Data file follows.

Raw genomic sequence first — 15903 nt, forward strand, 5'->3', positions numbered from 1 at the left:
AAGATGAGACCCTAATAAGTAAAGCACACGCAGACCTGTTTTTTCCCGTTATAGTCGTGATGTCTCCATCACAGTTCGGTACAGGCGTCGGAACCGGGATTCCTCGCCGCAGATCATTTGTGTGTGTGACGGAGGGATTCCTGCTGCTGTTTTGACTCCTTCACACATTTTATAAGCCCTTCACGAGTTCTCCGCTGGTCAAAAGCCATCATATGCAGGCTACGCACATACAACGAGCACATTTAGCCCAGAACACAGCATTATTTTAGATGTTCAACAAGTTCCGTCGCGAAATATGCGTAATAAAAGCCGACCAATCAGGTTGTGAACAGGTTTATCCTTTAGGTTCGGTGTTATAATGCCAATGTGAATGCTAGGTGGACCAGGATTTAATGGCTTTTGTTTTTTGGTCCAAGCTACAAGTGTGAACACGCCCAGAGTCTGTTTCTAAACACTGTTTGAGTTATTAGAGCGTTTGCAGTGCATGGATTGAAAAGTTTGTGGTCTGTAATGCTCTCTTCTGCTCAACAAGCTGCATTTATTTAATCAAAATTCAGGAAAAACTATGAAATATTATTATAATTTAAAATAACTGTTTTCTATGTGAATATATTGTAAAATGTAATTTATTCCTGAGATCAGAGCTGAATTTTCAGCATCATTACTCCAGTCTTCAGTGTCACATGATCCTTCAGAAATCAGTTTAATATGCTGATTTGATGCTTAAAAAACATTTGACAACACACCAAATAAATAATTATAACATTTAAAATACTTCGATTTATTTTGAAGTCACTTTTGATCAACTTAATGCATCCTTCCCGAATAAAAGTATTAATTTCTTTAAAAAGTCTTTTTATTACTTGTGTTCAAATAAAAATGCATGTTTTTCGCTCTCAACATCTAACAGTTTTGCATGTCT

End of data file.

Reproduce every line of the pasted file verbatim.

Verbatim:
Raw genomic sequence first — 15903 nt, forward strand, 5'->3', positions numbered from 1 at the left:
AAGATGAGACCCTAATAAGTAAAGCACACGCAGACCTGTTTTTTCCCGTTATAGTCGTGATGTCTCCATCACAGTTCGGTACAGGCGTCGGAACCGGGATTCCTCGCCGCAGATCATTTGTGTGTGTGACGGAGGGATTCCTGCTGCTGTTTTGACTCCTTCACACATTTTATAAGCCCTTCACGAGTTCTCCGCTGGTCAAAAGCCATCATATGCAGGCTACGCACATACAACGAGCACATTTAGCCCAGAACACAGCATTATTTTAGATGTTCAACAAGTTCCGTCGCGAAATATGCGTAATAAAAGCCGACCAATCAGGTTGTGAACAGGTTTATCCTTTAGGTTCGGTGTTATAATGCCAATGTGAATGCTAGGTGGACCAGGATTTAATGGCTTTTGTTTTTTGGTCCAAGCTACAAGTGTGAACACGCCCAGAGTCTGTTTCTAAACACTGTTTGAGTTATTAGAGCGTTTGCAGTGCATGGATTGAAAAGTTTGTGGTCTGTAATGCTCTCTTCTGCTCAACAAGCTGCATTTATTTAATCAAAATTCAGGAAAAACTATGAAATATTATTATAATTTAAAATAACTGTTTTCTATGTGAATATATTGTAAAATGTAATTTATTCCTGAGATCAGAGCTGAATTTTCAGCATCATTACTCCAGTCTTCAGTGTCACATGATCCTTCAGAAATCAGTTTAATATGCTGATTTGATGCTTAAAAAACATTTGACAACACACCAAATAAATAATTATAACATTTAAAATACTTCGATTTATTTTGAAGTCACTTTTGATCAACTTAATGCATCCTTCCCGAATAAAAGTATTAATTTCTTTAAAAAGTCTTTTTATTACTTGTGTTCAAATAAAAATGCATGTTTTTCGCTCTCAACATCTAACAGTTTTGCATGTCT